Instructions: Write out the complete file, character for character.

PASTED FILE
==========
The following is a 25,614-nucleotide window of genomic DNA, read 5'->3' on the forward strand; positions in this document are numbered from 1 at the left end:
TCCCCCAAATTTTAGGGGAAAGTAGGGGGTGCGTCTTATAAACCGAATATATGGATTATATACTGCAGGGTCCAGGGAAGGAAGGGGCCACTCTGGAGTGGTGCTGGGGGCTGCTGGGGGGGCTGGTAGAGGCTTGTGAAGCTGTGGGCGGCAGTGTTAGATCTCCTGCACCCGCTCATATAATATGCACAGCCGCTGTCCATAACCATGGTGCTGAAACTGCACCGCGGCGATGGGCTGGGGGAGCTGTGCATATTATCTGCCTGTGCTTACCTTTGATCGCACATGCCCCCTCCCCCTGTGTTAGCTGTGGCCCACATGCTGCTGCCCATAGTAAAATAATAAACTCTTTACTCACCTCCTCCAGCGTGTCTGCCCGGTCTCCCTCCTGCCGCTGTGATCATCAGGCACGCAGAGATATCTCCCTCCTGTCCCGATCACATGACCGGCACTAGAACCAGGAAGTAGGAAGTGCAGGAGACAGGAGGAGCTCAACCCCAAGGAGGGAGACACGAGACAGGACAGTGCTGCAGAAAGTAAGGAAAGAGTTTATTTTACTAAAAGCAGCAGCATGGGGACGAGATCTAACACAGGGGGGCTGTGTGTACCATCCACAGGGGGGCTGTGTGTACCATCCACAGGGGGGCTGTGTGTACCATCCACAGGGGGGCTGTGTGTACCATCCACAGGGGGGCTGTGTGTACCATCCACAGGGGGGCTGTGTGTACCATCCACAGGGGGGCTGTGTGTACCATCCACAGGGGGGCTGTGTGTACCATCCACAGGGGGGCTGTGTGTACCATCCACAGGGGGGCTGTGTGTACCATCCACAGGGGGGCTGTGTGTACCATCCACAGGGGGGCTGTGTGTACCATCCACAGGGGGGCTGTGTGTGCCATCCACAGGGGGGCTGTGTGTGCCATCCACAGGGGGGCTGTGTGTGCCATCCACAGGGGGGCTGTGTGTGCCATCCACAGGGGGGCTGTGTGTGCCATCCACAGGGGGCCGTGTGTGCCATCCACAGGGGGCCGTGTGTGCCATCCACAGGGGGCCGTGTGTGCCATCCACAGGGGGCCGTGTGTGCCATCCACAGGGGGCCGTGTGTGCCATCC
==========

The following is a 25,614-nucleotide window of genomic DNA, read 5'->3' on the forward strand; positions in this document are numbered from 1 at the left end:
TCCCCCAAATTTTAGGGGAAAGTAGGGGGTGCGTCTTATAAACCGAATATATGGATTATATACTGCAGGGTCCAGGGAAGGAAGGGGCCACTCTGGAGTGGTGCTGGGGGCTGCTGGGGGGGCTGGTAGAGGCTTGTGAAGCTGTGGGCGGCAGTGTTAGATCTCCTGCACCCGCTCATATAATATGCACAGCCGCTGTCCATAACCATGGTGCTGAAACTGCACCGCGGCGATGGGCTGGGGGAGCTGTGCATATTATCTGCCTGTGCTTACCTTTGATCGCACATGCCCCCTCCCCCTGTGTTAGCTGTGGCCCACATGCTGCTGCCCATAGTAAAATAATAAACTCTTTACTCACCTCCTCCAGCGTGTCTGCCCGGTCTCCCTCCTGCCGCTGTGATCATCAGGCACGCAGAGATATCTCCCTCCTGTCCCGATCACATGACCGGCACTAGAACCAGGAAGTAGGAAGTGCAGGAGACAGGAGGAGCTCAACCCCAAGGAGGGAGACACGAGACAGGACAGTGCTGCAGAAAGTAAGGAAAGAGTTTATTTTACTAAAAGCAGCAGCATGGGGACGAGATCTAACACAGGGGGGCTGTGTGTACCATCCACAGGGGGGCTGTGTGTACCATCCACAGGGGGGCTGTGTGTACCATCCACAGGGGGGCTGTGTGTACCATCCACAGGGGGGCTGTGTGTACCATCCACAGGGGGGCTGTGTGTACCATCCACAGGGGGGCTGTGTGTACCATCCACAGGGGGGCTGTGTGTACCATCCACAGGGGGGCTGTGTGTACCATCCACAGGGGGGCTGTGTGTACCATCCACAGGGGGGCTGTGTGTACCATCCACAGGGGGGCTGTGTGTACCATCCACAGGGGGGCTGTGTGTGCCATCCACAGGGGGGCTGTGTGTGCCATCCACAGGGGGGCTGTGTGTGCCATCCACAGGGGGGCTGTGTGTGCCATCCACAGGGGGGCTGTGTGTGCCATCCACAGGGGGCCGTGTGTGCCATCCACAGGGGGCCGTGTGTGCCATCCACAGGGGGCCGTGTGTGCCATCCACAGGGGGCCGTGTGTGCCATCCACAGGGGGCCGTGTGTGCCATCC